General Lee's headquarters to get restoration This recently restored home of Mary Thompson in Gettysburg, Pa., served as Confederate Gen. Robert E. Lee’s headquarters at Gettysburg, seen Thursday, Oct. 27, 2016. (AP Photo/Timothy Jacobsen)
General Lee's headquarters to get restoration
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For many years, the stone house and grounds that served as Confederate Gen. Robert E. Lee's headquarters at Gettysburg sprouted a motel, restaurant and other modern structures. It dismayed preservationists and Civil War buffs. They preferred historic authenticity.
 
Now, after a $6 million restoration that erased decades of development at the 4-acre site, the property in Pennsylvania looks much as it did in July 1863. That is when Lee suffered a huge defeat. It came after a bloody three-day battle. The event turned the tide of the war.
 
"If Robert E. Lee would ride up tomorrow, he would recognize his headquarters. And for over 100 years that wasn't the case," said James Lighthizer. He is president of Civil War Trust. It is the nonprofit that bought the house and grounds from private owners. Then the trust completed the restoration.
 
The site now includes a walking trail and interpretive signage. Plans call for the property to be turned over to the National Park Service.
 
The area around the circa-1830s house was the scene of heavy fighting on the battle's first day. Its strategic location was atop Seminary Ridge. That made it an ideal spot for Lee's battlefield headquarters.
 
"He's dictating and writing a lot of orders. He's using that as a base from which to observe the enemy. And he is responding to crises and events as they occur," said Garry Adelman. He is Civil War Trust's director of history and education.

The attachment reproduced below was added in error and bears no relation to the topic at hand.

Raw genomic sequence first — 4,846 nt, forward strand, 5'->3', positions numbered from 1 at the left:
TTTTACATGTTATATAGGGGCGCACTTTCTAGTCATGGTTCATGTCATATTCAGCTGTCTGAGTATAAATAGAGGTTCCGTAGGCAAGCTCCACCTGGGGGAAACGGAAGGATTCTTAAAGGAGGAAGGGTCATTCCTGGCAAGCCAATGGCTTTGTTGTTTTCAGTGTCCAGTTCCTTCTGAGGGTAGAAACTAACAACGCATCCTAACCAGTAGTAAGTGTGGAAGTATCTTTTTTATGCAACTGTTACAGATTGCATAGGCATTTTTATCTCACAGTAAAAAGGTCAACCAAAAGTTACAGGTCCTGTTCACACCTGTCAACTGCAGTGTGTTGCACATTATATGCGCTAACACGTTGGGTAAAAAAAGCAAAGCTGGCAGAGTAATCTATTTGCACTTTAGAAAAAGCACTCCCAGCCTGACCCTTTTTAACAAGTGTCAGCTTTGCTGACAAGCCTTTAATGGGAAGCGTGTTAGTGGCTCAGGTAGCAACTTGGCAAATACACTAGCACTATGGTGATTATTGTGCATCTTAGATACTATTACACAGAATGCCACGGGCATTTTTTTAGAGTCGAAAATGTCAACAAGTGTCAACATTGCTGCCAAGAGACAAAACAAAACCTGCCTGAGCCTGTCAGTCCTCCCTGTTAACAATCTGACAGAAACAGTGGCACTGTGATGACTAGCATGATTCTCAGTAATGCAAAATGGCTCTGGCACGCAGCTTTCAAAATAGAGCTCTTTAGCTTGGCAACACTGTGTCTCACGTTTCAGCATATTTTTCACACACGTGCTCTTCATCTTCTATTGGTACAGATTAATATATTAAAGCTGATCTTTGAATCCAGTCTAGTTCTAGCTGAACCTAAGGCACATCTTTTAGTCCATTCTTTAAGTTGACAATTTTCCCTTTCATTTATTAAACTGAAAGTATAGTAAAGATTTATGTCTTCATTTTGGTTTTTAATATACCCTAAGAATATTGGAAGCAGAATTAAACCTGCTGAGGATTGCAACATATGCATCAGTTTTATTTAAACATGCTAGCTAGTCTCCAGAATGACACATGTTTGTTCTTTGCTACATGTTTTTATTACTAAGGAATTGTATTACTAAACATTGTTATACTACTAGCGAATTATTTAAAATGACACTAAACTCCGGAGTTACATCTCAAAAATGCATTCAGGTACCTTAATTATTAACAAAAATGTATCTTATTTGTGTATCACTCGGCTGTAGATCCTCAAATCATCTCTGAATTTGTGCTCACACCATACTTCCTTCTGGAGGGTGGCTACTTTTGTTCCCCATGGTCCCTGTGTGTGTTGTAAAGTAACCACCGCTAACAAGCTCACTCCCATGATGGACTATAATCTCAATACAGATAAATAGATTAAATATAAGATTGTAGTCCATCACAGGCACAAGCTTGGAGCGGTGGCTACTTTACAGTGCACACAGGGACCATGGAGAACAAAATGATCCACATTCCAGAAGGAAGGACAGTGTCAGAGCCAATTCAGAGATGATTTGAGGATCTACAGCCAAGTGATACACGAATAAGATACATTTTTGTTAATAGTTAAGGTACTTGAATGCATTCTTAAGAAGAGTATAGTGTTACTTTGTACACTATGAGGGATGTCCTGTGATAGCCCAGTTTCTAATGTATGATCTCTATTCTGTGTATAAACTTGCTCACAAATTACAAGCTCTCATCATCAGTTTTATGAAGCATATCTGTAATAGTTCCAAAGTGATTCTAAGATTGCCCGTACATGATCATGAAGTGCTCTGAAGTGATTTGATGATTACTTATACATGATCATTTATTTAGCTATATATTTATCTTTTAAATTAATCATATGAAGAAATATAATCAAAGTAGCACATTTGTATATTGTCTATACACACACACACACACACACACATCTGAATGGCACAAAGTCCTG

The occupant was a widow named Mary Thompson. She is believed to have remained in the home during the battle. She lived there until her death in 1873.
 
The home was left out of Gettysburg National Military Park. It was gutted by fire in the late 1890s. By 1921, it had become General Lee's Headquarters Museum. The museum was a commercial venture.
 
"Without question, this was one of the most important unprotected historic buildings in America," Lighthizer said.
 
Civil War Trust acquired the property in January 2015. The trust bought it after a fundraising effort. It included major gifts, grants and smaller donations. More than 11,000 people contributed.
 
Workers removed dormers that were added to the home in the 1900s. They replaced the roof, fixed the interior and demolished all modern buildings. One was a Comfort Inn. The land was returned to its 1863 contours. Fencing was installed to replicate what was there at the time. An apple orchard - another feature of the Civil War-era landscape - will be planted in the spring.
 
"It was by far the most complex restorative effort we've ever done. And nothing else is even close," Adelman said.
 
With nearly all work complete, Gettysburg National Military Park plans to expand its boundaries to include Lee's headquarters.
 
The park service will use the house for special programming. It will be open to the public several days a year, including around the battle's anniversary. That will be similar to how it operates Union Gen. George Meade's headquarters.
 
"We're not the oldest democratic republic in the world by accident," Lighthizer said. "We went through a lot of trials and tribulations. This site marks one of the pivot points in how we remained a democracy, how we remained a unified nation."
 
"And that story needs to be told."

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Why was the home left out of the Gettysburg National Military Park?
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